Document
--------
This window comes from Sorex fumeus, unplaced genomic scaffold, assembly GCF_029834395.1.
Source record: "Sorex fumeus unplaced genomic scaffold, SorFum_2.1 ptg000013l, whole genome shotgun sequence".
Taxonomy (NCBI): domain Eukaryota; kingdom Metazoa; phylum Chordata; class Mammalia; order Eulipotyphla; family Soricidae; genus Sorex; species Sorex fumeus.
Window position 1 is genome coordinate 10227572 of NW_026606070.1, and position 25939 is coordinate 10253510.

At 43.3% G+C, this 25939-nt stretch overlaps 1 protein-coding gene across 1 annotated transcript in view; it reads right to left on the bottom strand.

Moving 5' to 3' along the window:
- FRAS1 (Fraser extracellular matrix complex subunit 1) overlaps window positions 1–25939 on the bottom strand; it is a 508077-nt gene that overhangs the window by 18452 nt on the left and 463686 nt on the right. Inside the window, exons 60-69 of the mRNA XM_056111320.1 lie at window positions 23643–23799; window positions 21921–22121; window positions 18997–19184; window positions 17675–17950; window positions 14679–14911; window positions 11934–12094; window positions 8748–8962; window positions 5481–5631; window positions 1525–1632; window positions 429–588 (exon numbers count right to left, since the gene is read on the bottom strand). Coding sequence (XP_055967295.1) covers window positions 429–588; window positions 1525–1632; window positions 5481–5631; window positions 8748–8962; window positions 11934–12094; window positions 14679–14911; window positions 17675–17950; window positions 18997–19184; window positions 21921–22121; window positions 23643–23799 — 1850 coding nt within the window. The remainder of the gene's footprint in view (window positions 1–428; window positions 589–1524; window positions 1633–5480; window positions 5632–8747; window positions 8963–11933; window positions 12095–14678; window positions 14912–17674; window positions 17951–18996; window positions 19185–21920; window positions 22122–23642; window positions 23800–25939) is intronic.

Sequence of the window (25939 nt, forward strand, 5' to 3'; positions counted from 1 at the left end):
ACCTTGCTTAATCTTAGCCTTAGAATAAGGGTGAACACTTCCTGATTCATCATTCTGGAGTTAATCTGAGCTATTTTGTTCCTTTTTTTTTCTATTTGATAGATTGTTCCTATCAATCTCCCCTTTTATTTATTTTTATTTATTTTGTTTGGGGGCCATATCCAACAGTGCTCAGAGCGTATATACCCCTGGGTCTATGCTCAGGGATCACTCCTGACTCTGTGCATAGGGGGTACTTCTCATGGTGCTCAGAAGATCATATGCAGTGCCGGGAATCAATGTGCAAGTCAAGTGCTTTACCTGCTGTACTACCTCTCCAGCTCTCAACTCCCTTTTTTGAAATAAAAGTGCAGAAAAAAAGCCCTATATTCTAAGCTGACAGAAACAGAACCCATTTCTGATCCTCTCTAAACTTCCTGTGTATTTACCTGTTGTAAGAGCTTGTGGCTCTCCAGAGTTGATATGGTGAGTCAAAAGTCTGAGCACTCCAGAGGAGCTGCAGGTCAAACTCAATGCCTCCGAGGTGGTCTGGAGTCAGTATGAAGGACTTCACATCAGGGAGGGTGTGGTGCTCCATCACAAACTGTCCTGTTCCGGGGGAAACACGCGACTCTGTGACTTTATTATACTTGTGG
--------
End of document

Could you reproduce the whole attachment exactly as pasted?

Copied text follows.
This window comes from Sorex fumeus, unplaced genomic scaffold, assembly GCF_029834395.1.
Source record: "Sorex fumeus unplaced genomic scaffold, SorFum_2.1 ptg000013l, whole genome shotgun sequence".
Taxonomy (NCBI): domain Eukaryota; kingdom Metazoa; phylum Chordata; class Mammalia; order Eulipotyphla; family Soricidae; genus Sorex; species Sorex fumeus.
Window position 1 is genome coordinate 10227572 of NW_026606070.1, and position 25939 is coordinate 10253510.

At 43.3% G+C, this 25939-nt stretch overlaps 1 protein-coding gene across 1 annotated transcript in view; it reads right to left on the bottom strand.

Moving 5' to 3' along the window:
- FRAS1 (Fraser extracellular matrix complex subunit 1) overlaps window positions 1–25939 on the bottom strand; it is a 508077-nt gene that overhangs the window by 18452 nt on the left and 463686 nt on the right. Inside the window, exons 60-69 of the mRNA XM_056111320.1 lie at window positions 23643–23799; window positions 21921–22121; window positions 18997–19184; window positions 17675–17950; window positions 14679–14911; window positions 11934–12094; window positions 8748–8962; window positions 5481–5631; window positions 1525–1632; window positions 429–588 (exon numbers count right to left, since the gene is read on the bottom strand). Coding sequence (XP_055967295.1) covers window positions 429–588; window positions 1525–1632; window positions 5481–5631; window positions 8748–8962; window positions 11934–12094; window positions 14679–14911; window positions 17675–17950; window positions 18997–19184; window positions 21921–22121; window positions 23643–23799 — 1850 coding nt within the window. The remainder of the gene's footprint in view (window positions 1–428; window positions 589–1524; window positions 1633–5480; window positions 5632–8747; window positions 8963–11933; window positions 12095–14678; window positions 14912–17674; window positions 17951–18996; window positions 19185–21920; window positions 22122–23642; window positions 23800–25939) is intronic.

Sequence of the window (25939 nt, forward strand, 5' to 3'; positions counted from 1 at the left end):
ACCTTGCTTAATCTTAGCCTTAGAATAAGGGTGAACACTTCCTGATTCATCATTCTGGAGTTAATCTGAGCTATTTTGTTCCTTTTTTTTTCTATTTGATAGATTGTTCCTATCAATCTCCCCTTTTATTTATTTTTATTTATTTTGTTTGGGGGCCATATCCAACAGTGCTCAGAGCGTATATACCCCTGGGTCTATGCTCAGGGATCACTCCTGACTCTGTGCATAGGGGGTACTTCTCATGGTGCTCAGAAGATCATATGCAGTGCCGGGAATCAATGTGCAAGTCAAGTGCTTTACCTGCTGTACTACCTCTCCAGCTCTCAACTCCCTTTTTTGAAATAAAAGTGCAGAAAAAAAGCCCTATATTCTAAGCTGACAGAAACAGAACCCATTTCTGATCCTCTCTAAACTTCCTGTGTATTTACCTGTTGTAAGAGCTTGTGGCTCTCCAGAGTTGATATGGTGAGTCAAAAGTCTGAGCACTCCAGAGGAGCTGCAGGTCAAACTCAATGCCTCCGAGGTGGTCTGGAGTCAGTATGAAGGACTTCACATCAGGGAGGGTGTGGTGCTCCATCACAAACTGTCCTGTTCCGGGGGAAACACGCGACTCTGTGACTTTATTATACTTGTGG